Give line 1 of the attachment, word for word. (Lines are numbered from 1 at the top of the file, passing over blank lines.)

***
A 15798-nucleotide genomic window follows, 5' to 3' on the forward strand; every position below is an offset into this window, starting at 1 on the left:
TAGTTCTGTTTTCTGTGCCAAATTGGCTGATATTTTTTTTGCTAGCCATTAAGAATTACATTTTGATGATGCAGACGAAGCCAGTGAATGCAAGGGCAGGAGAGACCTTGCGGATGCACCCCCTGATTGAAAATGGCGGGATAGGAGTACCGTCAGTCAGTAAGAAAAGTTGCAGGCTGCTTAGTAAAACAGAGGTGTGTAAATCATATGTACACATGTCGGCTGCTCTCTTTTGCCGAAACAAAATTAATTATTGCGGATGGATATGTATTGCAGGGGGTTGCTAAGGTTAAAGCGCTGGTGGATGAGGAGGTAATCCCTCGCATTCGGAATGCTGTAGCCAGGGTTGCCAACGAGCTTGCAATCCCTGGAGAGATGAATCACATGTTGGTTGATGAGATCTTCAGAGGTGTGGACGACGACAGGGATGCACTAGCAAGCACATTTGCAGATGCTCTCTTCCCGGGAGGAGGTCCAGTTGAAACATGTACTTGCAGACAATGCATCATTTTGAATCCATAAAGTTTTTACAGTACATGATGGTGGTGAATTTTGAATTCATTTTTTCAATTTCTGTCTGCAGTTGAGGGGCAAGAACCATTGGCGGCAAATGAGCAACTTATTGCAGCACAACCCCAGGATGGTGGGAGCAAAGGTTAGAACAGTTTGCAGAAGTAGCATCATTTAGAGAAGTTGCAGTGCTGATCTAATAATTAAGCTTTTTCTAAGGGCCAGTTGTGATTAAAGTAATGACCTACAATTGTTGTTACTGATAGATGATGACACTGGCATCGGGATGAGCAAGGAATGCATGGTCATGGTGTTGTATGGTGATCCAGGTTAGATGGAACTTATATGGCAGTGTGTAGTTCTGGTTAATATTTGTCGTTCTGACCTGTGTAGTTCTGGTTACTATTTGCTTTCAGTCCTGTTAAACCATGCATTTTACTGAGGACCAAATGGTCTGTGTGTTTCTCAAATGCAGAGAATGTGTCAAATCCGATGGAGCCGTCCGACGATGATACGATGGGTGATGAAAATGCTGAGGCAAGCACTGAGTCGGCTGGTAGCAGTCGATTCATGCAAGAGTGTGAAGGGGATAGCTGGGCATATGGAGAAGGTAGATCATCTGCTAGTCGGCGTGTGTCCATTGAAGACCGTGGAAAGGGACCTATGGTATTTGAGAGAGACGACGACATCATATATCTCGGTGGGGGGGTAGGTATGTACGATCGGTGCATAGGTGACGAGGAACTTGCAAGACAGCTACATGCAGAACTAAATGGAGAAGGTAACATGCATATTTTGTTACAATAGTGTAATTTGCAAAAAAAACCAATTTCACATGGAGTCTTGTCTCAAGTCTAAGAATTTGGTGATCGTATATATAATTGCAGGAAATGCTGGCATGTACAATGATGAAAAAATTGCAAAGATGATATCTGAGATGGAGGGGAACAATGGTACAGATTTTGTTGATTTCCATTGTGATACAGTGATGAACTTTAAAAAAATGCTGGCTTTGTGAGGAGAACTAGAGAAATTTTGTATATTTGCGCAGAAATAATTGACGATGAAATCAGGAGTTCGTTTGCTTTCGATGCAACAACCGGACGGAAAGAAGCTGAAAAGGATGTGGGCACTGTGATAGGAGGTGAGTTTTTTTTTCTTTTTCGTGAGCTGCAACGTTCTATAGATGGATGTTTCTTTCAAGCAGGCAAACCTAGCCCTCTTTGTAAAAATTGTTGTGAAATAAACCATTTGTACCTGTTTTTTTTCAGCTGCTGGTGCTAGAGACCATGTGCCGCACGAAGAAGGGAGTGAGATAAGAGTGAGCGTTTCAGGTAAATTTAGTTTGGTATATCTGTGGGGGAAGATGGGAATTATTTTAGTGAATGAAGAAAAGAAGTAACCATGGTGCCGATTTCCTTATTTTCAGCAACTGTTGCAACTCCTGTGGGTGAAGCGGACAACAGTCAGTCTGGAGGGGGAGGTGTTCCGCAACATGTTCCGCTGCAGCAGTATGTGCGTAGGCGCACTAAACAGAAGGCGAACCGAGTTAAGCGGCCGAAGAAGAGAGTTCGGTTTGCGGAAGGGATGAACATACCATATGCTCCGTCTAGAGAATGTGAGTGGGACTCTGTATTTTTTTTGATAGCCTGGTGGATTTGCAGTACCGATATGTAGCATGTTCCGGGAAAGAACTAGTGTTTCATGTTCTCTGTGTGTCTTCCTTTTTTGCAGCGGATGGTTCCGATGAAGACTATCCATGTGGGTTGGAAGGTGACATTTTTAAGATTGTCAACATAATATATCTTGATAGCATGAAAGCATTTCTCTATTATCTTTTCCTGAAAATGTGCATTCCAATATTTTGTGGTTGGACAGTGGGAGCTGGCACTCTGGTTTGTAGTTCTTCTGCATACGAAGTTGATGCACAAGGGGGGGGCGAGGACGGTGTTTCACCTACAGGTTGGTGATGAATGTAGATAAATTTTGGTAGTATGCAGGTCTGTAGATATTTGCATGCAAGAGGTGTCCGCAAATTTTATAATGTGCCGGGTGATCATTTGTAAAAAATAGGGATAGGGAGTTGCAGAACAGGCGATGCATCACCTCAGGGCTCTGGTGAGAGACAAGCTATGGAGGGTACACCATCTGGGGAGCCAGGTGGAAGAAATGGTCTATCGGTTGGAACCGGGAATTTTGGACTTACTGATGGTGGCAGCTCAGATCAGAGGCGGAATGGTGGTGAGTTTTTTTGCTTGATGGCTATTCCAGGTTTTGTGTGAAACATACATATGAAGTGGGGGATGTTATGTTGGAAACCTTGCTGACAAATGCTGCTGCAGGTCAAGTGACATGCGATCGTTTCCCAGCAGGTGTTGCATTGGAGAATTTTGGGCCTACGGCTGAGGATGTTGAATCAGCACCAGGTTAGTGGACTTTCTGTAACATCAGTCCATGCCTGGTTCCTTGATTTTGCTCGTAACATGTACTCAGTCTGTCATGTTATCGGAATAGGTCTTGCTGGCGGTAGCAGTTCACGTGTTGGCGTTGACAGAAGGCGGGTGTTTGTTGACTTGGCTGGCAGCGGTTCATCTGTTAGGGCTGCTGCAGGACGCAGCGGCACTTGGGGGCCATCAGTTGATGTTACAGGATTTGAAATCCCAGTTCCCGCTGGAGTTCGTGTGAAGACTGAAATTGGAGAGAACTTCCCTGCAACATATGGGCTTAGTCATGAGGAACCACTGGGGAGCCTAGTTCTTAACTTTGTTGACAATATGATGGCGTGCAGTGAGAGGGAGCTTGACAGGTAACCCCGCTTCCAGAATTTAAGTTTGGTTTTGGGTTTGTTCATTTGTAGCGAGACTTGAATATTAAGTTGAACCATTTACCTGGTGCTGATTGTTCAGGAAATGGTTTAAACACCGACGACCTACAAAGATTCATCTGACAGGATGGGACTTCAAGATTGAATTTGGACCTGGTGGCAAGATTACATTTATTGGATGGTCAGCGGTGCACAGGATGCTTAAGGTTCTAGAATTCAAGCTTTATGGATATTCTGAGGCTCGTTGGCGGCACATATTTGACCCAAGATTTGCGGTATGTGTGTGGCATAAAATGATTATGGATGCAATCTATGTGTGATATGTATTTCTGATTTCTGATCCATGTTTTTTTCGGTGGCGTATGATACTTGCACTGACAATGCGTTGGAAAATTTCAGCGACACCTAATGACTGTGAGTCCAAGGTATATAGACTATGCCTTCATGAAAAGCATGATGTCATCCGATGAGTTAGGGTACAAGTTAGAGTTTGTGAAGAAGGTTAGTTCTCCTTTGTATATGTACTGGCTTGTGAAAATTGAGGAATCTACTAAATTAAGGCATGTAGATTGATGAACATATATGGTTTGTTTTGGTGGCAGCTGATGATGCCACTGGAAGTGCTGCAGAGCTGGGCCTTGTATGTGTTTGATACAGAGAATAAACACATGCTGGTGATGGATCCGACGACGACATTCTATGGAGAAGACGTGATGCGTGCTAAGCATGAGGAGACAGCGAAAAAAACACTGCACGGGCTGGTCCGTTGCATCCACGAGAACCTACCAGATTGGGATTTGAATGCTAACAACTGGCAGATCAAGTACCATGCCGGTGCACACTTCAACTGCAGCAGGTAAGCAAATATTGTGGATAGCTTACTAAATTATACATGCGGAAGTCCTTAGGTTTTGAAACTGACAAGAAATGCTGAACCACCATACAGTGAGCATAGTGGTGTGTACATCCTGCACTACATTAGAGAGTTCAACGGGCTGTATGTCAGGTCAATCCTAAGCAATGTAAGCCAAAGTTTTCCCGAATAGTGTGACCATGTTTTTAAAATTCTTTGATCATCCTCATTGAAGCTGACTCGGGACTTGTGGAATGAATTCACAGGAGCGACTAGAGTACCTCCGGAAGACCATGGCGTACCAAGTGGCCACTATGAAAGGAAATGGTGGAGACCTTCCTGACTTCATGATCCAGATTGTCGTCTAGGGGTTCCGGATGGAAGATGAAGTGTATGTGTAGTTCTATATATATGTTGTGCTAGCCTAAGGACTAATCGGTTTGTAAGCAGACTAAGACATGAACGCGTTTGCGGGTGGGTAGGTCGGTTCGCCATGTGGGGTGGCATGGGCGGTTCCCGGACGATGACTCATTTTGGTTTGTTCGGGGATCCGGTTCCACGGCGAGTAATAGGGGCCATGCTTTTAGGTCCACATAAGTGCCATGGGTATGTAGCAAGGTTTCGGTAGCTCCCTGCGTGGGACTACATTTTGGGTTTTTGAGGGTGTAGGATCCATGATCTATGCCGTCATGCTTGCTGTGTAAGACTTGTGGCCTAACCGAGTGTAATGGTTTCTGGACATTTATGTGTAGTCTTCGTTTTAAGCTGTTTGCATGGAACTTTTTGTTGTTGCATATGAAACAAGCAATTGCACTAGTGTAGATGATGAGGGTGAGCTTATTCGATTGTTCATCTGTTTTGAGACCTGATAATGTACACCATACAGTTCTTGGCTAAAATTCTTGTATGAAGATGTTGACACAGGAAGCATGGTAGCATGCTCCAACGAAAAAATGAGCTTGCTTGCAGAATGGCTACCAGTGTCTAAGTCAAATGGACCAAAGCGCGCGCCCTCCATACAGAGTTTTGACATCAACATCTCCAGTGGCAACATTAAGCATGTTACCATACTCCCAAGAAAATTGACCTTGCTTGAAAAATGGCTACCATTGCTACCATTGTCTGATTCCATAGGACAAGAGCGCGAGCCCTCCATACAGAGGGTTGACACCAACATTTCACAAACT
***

A 15798-nucleotide genomic window follows, 5' to 3' on the forward strand; every position below is an offset into this window, starting at 1 on the left: